Moving into the first quarter of 2023, with persistently high inflation and a higher base period, revenue declines remained substantial at -37.2% and -34.8% for AUO and Innolux, respectively. Operating margins continued to decline, reaching -21.8% and -18.9%. However, as the destocking of panel terminals approached its end, average prices for various applications, including TV, Monitor, and PC/NB panels, showed an upward trend. The combination of a low base period and the recovery of panel prices has noticeably alleviated the decline in revenue and profitability for panel manufacturers.
In the first nine months of 2023, AUO’s accumulated revenue improved from a Q1 decline of -37.2% to -4.9%, and its operating margin reduced from -21.8% in Q1 to -13.6% in H1. Similarly, Innolux’s accumulated revenue improved from a Q1 decline of -34.8% to -9.9%, and its operating margin reduced from -19.3% in Q1 to -10.1% in H1. Despite the ongoing challenges, the operational performance of these Taiwanese panel manufacturers has shown signs of stabilization and improvement.
Beginning with AUO, the company maintains a dual-axis transformation strategy, consistently reducing the proportion of TV panel shipments while simultaneously increasing shipments of (1. )high-end IT, (2. )industrial control, (3. )automotive, and (4. )medical panels. Additionally, AUO is actively expanding into the energy sector, particularly solar power plants and the field of field economics. As of 2023 H1, the proportion of TV panel shipments has decreased from 34% in 2019 to 17%. There is also significant growth in automotive displays and vertical integration businesses, rising from 11% and 8% in 2019 to 16% and 18%, respectively. The proportion of volatile segments, including TV, NB/PC, Tablet, and smartphones, has decreased from 69% in 2019 to 53%. Moreover, AUO announced the acquisition of 100% equity in BHTC. BHTC specializes in automotive human-machine interfaces (HMI), automotive air conditioning control systems, and electronic control components. The acquisition is expected to not only continue expanding into the field economics and strengthen the competitiveness of display solutions but also rapidly acquire BHTC’s global customer resources to expand revenue proportions in the automotive panel and vertical integration sectors.
Although facing significant revenue decline and even losses due to the current downturn in the panel industry, Taiwanese manufacturers have not actively expanded production like their Chinese and Korean counterparts, thereby avoiding the burden of substantial CAPEX and R&D expenses. According to the latest financial data for Q2 2023, the dependency on borrowing has only increased to 68%, significantly lower than the previous peak of 138%. The financial situation remains favorable, with a substantial cash reserve of 90.7 billion NTD.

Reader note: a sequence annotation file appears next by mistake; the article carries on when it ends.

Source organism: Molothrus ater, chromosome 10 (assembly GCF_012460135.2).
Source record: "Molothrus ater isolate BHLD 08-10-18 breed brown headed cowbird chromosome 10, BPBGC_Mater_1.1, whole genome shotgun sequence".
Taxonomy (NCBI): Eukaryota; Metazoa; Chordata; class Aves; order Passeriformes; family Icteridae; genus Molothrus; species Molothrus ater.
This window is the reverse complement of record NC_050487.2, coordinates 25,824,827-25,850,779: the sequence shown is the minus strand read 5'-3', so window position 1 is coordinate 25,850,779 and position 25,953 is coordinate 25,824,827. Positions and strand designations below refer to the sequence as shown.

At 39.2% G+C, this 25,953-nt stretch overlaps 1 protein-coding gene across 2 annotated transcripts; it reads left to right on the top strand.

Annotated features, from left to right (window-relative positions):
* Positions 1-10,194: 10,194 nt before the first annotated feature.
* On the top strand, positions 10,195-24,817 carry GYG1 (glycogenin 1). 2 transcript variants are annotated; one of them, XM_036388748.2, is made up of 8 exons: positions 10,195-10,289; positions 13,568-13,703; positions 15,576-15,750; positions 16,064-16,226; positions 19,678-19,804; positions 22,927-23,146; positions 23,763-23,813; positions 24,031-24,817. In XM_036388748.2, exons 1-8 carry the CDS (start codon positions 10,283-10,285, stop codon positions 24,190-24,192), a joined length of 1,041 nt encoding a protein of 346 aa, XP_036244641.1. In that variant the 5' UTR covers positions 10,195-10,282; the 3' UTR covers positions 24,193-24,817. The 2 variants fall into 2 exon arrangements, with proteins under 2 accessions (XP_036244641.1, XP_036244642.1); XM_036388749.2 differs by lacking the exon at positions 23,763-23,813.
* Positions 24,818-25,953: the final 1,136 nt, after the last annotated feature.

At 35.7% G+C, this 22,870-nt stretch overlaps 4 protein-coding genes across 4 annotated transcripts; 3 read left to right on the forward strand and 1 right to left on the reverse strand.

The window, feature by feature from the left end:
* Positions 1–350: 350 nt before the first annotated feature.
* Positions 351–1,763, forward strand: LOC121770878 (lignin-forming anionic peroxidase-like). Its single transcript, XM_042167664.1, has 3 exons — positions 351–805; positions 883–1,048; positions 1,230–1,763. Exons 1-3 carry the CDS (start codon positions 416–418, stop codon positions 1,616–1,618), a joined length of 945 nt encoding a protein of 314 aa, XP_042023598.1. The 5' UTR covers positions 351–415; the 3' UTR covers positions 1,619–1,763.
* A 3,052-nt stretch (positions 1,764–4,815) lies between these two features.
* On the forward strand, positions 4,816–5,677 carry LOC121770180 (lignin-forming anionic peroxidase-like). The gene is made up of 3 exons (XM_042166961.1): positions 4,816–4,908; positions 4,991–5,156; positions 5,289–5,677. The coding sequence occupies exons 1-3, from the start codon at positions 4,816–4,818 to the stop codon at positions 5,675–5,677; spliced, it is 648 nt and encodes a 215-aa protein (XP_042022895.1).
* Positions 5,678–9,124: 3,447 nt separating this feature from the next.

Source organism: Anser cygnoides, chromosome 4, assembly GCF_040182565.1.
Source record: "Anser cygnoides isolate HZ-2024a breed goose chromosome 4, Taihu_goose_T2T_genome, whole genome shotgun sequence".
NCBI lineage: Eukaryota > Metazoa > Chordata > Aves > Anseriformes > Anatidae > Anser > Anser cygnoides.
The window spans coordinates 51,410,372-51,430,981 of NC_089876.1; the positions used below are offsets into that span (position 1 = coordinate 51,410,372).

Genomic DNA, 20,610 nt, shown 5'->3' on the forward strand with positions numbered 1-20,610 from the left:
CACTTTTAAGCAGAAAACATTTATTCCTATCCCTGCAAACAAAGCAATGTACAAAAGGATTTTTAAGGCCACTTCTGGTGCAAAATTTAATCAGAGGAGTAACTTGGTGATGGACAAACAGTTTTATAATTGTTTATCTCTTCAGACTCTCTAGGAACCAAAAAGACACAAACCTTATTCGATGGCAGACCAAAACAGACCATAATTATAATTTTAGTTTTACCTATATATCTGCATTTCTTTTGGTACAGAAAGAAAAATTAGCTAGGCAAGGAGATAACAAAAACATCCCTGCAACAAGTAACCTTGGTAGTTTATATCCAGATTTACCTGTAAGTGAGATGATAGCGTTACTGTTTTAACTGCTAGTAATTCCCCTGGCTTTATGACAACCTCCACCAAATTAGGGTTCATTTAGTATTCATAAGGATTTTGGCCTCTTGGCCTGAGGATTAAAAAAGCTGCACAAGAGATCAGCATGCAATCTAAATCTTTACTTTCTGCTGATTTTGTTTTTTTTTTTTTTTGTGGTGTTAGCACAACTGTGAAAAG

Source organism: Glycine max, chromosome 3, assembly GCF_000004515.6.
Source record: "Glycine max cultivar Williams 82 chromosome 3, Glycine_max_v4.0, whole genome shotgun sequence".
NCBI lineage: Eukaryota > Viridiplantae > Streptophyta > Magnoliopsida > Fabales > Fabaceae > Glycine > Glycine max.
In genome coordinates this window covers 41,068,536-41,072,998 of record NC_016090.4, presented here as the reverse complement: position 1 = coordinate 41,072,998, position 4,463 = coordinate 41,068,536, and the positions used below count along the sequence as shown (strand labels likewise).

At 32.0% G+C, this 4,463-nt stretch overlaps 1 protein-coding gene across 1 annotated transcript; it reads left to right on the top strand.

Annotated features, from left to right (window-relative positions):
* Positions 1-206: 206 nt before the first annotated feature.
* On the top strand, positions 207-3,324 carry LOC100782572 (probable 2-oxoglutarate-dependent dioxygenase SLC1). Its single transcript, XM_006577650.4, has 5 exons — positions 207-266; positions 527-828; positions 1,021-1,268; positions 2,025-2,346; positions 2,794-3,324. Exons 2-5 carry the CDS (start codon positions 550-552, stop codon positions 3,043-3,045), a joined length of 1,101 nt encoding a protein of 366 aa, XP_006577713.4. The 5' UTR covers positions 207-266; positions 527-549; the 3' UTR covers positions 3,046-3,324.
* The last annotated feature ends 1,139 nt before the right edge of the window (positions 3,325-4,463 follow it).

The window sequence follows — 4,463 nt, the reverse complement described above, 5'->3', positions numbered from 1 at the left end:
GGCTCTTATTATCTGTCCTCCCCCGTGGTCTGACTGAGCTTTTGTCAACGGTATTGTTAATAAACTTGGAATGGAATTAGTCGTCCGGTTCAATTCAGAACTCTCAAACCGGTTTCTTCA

Continuing with Innolux, the company has implemented a dual-track transformation strategy similar to AU Optronics, dividing its operations into two major segments: Display (Commodity and Non-commodity) and Non-display.
The operational strategies for each category are outlined as follows:
FOPLP is a collaborative development with the Industrial Technology Research Institute in 2019. It involves renovating 3.5-generation facilities into semiconductor packaging plants to produce the wiring layers (RDL) required for advanced semiconductor packaging. Mass production is expected to commence in the latter half of 2023, with several customers currently undergoing verification processes. Additionally, the company expresses its commitment to continue developing niche product markets, aiming to mitigate the impact of economic cycles through diversified initiatives. As of the latest earnings call data, the revenue proportion from the Non-display sector has reached 23% in 2023 H1, growing by 12 percentage points compared to the same period last year, which was 11%.
Although Innolux has experienced a significant decline in revenue and profitability during this downturn in the panel industry, it is noteworthy that the company does not bear the burden of CAPEX and R&D for facilities in China or Korea. The current financial situation remains robust, with a dependency on borrowing of only 29% and a substantial cash reserve of 106.4 billion NTD.
Looking ahead to the first half of 2024, most panel prices across various applications have shifted from an upward trend to stabilization. This indicates weak demand. If the overall economy does not show a clear recovery, the panel industry’s prospects may not see improvement.
Taiwan’s two major panel manufacturers’ operational strategies are heading toward a dual-track transformation. Having experienced several cycles of the LCD, both companies have established robust financial structures and are proactively expanding into non-panel industries. Consequently, despite the current economic downturn, their operational funds remain relatively healthy.
In conclusion, as we await a potential recovery in the panel industry in 2024, manufacturers seeking to break free from the cyclical nature of the panel industry must venture into niche areas and other non-panel industries. The subsequent changes in these two manufacturers’ business strategies and product portfolios will impact their long-term competitiveness and operational capabilities. We can keep monitoring the developments and plans of both companies in non-panel industries to stay abreast of the latest trends in the panel industry.